Helping Ohioans With Disabilities Overcome Financial Barriers
A Guest Column by State Senator John Eklund
August 05, 2015
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Ohioans with disabilities and their families face many day-to-day challenges. Often they must choose between paying for disability-related expenses or paying for the things necessary to lead a healthy life. I believe that we must do all we can to remove the barriers placed on these families to save for expenses associated with caring for a loved one with a disability. 
Previous law required that a disabled individual be financially underprivileged to be eligible for public assistance. These monetary caps have limited the ability of many individuals to save and pay for disability-related expenses such as transportation, employment training, legal fees, education and assistive technology. If they saved to provide for a more independent future, they would lose essential public assistance. This sent the wrong message to families struggling to care for a loved one and maintain a respectable quality of life.

This year, I joined colleagues in the Ohio House and Senate to sponsor legislation that will harmonize Ohio law with a new federal statute creating ABLE (Achieving a Better Life Experience) savings accounts. For thousands of Ohioans living with disabilities, these accounts offer financial control and a higher quality of life. By removing disincentives to save for the future, ABLE allows individuals and their families to take control of their future. Ohio now joins seven other states that have already enacted ABLE legislation. Twenty-eight states have already begun the process toward adopting legislation.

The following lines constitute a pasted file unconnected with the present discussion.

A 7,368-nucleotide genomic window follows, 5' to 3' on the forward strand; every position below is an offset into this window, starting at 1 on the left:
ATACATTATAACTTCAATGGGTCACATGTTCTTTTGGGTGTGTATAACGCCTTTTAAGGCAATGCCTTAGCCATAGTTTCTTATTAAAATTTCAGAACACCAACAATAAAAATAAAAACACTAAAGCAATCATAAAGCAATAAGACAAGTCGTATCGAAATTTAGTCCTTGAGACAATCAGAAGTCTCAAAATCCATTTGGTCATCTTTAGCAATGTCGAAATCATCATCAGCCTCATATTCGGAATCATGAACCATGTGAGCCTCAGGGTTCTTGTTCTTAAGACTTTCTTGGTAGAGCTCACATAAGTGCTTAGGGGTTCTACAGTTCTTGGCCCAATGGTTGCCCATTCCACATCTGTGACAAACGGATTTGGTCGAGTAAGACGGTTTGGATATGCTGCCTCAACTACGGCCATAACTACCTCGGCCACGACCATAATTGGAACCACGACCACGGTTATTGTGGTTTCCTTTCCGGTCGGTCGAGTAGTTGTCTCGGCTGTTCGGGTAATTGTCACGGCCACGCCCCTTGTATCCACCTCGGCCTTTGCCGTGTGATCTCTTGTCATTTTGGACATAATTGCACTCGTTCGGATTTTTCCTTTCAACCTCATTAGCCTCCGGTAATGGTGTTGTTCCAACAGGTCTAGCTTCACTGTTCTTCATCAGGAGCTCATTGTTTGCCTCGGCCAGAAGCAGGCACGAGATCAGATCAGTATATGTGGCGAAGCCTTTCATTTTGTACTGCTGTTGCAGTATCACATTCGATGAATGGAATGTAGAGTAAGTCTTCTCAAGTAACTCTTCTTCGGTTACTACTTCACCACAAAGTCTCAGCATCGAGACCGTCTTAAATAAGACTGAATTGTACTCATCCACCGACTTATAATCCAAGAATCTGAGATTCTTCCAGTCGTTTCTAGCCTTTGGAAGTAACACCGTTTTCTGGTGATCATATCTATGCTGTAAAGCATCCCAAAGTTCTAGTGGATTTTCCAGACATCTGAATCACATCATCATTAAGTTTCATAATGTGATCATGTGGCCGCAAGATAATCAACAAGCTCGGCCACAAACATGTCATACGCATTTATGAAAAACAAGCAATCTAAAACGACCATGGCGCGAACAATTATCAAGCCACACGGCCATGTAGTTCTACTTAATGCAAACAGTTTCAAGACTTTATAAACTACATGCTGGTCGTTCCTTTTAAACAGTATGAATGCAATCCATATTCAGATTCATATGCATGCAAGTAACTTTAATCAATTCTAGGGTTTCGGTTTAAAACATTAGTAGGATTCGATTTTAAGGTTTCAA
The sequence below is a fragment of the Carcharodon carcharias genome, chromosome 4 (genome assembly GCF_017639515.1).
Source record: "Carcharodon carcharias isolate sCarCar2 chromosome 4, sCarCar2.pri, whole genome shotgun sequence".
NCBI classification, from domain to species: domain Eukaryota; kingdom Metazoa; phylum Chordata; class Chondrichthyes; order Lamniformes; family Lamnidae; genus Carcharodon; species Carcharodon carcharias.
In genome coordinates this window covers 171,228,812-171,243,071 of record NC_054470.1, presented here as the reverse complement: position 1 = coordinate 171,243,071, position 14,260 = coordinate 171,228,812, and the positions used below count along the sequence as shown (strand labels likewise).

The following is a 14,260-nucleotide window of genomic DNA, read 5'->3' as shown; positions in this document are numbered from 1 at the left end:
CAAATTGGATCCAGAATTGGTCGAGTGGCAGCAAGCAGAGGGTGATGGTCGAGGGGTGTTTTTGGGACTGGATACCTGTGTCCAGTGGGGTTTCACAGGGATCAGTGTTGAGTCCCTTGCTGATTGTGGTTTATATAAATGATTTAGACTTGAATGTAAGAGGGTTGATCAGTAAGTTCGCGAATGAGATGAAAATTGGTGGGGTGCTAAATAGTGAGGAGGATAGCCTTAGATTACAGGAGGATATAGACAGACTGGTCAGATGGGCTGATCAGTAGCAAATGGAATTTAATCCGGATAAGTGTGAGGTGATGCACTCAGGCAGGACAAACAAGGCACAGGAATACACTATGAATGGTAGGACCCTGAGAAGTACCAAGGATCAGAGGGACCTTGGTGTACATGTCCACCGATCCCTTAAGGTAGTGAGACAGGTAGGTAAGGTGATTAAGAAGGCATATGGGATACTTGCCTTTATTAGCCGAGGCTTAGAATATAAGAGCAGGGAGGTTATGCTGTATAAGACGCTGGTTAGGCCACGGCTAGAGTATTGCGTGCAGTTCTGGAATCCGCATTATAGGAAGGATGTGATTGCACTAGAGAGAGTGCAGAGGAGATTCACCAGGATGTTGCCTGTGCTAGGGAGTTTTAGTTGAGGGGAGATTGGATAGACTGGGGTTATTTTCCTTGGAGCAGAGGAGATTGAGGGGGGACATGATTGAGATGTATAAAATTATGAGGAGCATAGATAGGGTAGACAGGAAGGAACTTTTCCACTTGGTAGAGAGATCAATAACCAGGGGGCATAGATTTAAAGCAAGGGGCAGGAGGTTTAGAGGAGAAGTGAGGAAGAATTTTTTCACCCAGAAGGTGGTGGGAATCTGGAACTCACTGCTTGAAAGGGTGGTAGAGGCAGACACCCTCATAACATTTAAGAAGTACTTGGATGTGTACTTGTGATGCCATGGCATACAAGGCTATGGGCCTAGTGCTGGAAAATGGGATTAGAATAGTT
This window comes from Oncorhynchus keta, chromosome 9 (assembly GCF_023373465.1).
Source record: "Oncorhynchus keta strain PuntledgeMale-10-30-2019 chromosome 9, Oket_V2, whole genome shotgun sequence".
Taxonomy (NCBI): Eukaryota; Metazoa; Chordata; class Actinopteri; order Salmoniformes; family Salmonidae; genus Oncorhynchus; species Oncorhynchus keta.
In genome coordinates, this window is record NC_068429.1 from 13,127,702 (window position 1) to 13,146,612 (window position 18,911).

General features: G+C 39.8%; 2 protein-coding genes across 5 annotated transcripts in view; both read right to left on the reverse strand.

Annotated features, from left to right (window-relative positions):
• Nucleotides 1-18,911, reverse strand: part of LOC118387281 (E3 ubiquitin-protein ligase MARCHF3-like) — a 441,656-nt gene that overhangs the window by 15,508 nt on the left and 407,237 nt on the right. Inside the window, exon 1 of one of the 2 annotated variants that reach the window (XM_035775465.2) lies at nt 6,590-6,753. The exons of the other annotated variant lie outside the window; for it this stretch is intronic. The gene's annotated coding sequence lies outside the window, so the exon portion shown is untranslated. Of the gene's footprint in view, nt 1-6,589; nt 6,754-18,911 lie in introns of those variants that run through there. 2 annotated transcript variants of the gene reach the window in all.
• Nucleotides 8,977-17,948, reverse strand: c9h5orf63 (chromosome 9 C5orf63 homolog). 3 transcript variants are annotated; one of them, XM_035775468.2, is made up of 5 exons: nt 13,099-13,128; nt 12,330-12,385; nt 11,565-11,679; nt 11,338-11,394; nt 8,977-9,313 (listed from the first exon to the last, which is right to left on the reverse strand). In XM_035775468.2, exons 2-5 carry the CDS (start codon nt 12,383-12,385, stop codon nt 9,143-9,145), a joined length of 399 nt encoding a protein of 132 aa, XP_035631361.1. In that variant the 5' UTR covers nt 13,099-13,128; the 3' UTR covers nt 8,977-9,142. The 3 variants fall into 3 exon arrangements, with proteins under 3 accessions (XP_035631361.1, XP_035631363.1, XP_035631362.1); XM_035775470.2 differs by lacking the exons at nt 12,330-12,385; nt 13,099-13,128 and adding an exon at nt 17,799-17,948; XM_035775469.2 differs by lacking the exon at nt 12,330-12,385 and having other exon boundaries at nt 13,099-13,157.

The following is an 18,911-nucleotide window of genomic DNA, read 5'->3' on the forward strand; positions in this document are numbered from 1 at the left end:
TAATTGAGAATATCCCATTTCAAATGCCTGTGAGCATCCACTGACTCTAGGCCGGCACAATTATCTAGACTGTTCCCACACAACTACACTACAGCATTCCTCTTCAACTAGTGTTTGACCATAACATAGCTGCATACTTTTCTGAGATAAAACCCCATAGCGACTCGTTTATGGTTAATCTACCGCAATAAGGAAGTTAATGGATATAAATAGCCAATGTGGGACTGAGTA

ABLE will allow eligible individuals to establish federal tax-advantaged savings accounts similar to 529 education savings accounts. Any money saved in these accounts will not count against the disabled account owner's eligibility for public programs like Medicaid and Supplementary Security Income (SSI). Anyone can make a contribution to their account, which has a maximum contribution level of $394,000, as long as the funds go toward disability-related expenses like education and assistive technology.

Ohio Treasurer Josh Mandel has committed to establishing high standards for the institutions that manage ABLE accounts on behalf of account owners to ensure that these resources are best protected.
House Bill 155, which was signed into law by Governor Kasich in July, is geared toward reducing the heavy financial burden that disabled individuals and their families carry while also promoting self-determination. Families with children who have developmental and intellectual disabilities will be able to save for future expenses in the same way these families save for college for their other children.
 Community advocates rallied around the legislation to help support the kind of change that transforms lives and I know it will make our state a better place to live for all Ohioans.   

For more information on the ABLE legislation, go to

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